Constitutional allies

2013 marks the 100th anniversaries of 16th and 17th Amendments.

It’s Constitution Day!

Earlier in the year, I was inclined to agree with Jon Stewart of The Daily Show that most of the Constitution seems to be under attack, except that the Second Amendment right to bear arms seemed to be sacrosanct. For instance, the Supreme Court has chipped away at the Fifth Amendment right to remain silent.

Worse, it felt that only a relative handful of people were concerned. That has visibly changed, and the opposition to governmental overreach is bipartisan.

Item from Newsmax:

“The American Civil Liberties Union is joining tea party activists in opposing the use of armed drones and other counterterrorism operations to kill suspected terrorists, even American citizens.

“A recently surfaced Justice Department memo revealed that drones can strike against a wider range of threats, with less evidence, than previously believed.

“Both the ACLU and tea party groups cite the Fifth Amendment, which says that Americans are guaranteed due process of law under the Constitution and that the classified program circumvents that right.

Item from Newsmax:

“Stopwatching.us has gathered more than a quarter of a million signatures, including the libertarian Competitive Enterprise Institute and the conservative FreedomWorks and Restore America’s Voice.
Most of the selected signatories on the page are from more liberal groups, such as the Daily Kos, MoveOn.org, Green Peace, and Occupy Wall Street NYC.”

Now President Obama has decided to get Congress’s input in our Syria policy, consistent with the legislative body’s Constitutional war making authority. The Tonight Show’s Jay Leno recently quipped: “And if that works there’s talk of bringing back the REST of the Constitution!”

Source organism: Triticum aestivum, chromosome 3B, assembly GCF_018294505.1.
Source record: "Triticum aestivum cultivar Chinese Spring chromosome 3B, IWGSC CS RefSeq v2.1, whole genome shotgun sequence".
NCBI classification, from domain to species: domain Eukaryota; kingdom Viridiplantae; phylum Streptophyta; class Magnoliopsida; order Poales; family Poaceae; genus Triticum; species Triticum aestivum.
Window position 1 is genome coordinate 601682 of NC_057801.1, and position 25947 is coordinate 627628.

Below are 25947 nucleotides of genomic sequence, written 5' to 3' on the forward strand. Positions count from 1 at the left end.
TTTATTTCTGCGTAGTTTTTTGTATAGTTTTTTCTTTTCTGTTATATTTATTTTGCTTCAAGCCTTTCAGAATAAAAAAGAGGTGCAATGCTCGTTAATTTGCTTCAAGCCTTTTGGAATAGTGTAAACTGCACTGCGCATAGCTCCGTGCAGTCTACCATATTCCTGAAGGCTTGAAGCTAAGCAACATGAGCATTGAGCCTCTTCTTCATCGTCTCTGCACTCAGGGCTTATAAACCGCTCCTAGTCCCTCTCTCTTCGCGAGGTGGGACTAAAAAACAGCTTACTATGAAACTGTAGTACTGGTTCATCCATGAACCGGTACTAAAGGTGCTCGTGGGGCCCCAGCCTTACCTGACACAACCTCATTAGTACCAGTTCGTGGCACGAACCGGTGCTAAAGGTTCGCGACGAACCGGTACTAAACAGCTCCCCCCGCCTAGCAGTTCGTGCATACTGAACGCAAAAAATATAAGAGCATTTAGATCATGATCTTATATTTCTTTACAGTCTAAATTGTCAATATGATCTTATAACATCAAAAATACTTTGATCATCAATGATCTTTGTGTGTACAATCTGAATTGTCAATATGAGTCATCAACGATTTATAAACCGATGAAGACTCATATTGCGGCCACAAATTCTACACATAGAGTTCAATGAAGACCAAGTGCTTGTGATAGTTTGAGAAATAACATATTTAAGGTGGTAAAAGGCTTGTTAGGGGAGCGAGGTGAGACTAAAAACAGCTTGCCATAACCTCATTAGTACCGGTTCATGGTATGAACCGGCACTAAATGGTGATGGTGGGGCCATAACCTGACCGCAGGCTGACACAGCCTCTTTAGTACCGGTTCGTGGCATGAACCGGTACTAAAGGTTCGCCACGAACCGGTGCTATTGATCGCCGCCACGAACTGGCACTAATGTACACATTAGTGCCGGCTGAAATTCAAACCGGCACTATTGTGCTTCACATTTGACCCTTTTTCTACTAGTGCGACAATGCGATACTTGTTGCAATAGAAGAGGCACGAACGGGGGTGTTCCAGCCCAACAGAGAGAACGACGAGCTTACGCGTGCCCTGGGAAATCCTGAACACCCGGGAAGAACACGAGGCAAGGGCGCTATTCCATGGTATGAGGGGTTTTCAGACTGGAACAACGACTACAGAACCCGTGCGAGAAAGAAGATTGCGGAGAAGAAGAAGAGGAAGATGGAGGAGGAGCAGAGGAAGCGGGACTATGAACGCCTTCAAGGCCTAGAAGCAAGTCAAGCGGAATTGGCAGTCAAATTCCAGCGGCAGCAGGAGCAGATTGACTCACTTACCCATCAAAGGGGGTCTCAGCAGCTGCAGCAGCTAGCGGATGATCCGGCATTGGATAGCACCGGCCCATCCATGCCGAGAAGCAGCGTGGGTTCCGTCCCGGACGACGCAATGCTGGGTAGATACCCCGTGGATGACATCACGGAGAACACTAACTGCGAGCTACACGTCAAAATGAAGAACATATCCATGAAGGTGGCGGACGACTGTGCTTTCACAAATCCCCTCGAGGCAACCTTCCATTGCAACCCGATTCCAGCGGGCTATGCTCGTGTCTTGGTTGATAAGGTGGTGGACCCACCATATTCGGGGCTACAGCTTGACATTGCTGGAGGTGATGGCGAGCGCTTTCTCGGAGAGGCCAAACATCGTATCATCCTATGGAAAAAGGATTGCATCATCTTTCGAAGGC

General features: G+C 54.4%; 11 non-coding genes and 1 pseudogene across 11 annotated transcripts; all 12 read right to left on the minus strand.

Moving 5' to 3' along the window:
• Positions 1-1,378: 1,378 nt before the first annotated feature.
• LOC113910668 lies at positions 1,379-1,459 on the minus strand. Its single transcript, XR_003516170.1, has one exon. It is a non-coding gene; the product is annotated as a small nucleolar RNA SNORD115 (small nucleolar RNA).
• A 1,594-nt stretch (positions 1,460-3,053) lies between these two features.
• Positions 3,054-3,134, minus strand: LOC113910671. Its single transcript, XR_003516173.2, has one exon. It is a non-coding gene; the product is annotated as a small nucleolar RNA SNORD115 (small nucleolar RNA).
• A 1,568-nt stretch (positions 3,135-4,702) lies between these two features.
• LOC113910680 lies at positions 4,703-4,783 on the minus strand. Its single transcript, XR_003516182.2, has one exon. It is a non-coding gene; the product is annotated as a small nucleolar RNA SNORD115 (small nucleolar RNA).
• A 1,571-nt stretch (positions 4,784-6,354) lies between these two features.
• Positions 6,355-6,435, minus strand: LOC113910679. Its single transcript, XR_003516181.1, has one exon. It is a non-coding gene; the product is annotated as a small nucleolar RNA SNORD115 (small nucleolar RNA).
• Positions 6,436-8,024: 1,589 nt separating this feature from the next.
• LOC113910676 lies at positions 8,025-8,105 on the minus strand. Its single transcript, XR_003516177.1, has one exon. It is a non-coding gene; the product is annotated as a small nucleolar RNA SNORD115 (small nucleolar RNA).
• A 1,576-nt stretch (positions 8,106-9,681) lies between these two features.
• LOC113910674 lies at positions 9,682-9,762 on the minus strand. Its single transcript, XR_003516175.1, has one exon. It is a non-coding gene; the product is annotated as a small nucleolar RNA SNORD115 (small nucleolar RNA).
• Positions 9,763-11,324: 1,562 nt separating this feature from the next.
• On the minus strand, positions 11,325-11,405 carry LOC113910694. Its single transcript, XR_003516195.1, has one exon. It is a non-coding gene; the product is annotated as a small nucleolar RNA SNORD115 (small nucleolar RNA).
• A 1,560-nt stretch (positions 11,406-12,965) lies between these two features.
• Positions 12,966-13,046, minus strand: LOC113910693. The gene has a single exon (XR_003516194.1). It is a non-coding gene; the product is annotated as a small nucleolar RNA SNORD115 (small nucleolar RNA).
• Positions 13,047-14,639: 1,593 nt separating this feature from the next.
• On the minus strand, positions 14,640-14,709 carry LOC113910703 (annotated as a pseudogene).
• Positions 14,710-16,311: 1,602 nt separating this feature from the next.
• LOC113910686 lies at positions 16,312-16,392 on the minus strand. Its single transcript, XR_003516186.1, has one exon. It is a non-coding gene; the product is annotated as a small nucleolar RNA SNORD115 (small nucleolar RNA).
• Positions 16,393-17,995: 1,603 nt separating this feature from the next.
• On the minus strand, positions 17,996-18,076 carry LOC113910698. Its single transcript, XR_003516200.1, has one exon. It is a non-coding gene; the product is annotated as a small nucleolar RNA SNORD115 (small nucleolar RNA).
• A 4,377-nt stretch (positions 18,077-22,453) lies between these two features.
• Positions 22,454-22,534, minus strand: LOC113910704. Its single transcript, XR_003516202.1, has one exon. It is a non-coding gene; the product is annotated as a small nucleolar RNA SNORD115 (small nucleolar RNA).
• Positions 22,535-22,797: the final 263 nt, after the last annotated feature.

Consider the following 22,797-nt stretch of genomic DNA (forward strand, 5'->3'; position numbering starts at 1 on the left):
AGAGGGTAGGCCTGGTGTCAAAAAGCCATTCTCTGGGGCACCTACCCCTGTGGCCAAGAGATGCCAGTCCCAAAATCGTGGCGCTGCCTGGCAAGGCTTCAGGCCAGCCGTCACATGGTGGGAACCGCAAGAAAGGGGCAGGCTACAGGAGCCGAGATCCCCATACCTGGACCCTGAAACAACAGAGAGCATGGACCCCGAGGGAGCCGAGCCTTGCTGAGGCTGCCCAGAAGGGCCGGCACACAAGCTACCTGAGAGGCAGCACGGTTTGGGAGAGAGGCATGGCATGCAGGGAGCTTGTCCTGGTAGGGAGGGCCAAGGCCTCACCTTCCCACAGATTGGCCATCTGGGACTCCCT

The Constitution is not “left” or “right”, people have started to have figured out.

In a book review, Jaquandor pondered: “Do I believe in the Constitution? I suppose so, in that I believe that we have a government that is structured according to the provisions contained within the Constitution’s pages. And that’s about all that I believe about it. I don’t believe that there is anything especially sacred about the Constitution, and I don’t believe that the Constitution represents some kind of moment when we rose to greatness. In truth, the Constitution is a muddled mess of a document, and the government it creates isn’t so much a brilliantly constructed Machine of Democracy as a hodge-podge, ramshackle mess of compromises with difficulties exacerbated by some really poor writing.”

2013 marks the 100th anniversaries of the 16th and 17th Amendments. The 16th, which allowed for a federal income tax, is almost universally despised, not just because it levies taxes, but because the tax code has become so cumbersome that one needs accountants and lawyers to fully exploit the loopholes that other accountants and lawyers have inserted into it.

The 17th Amendment calls for the direct election of US Senators, which previously had been selected by state legislatures. Seems like a no-brainer, but there is a cadre that continues to call for its repeal. Here’s why.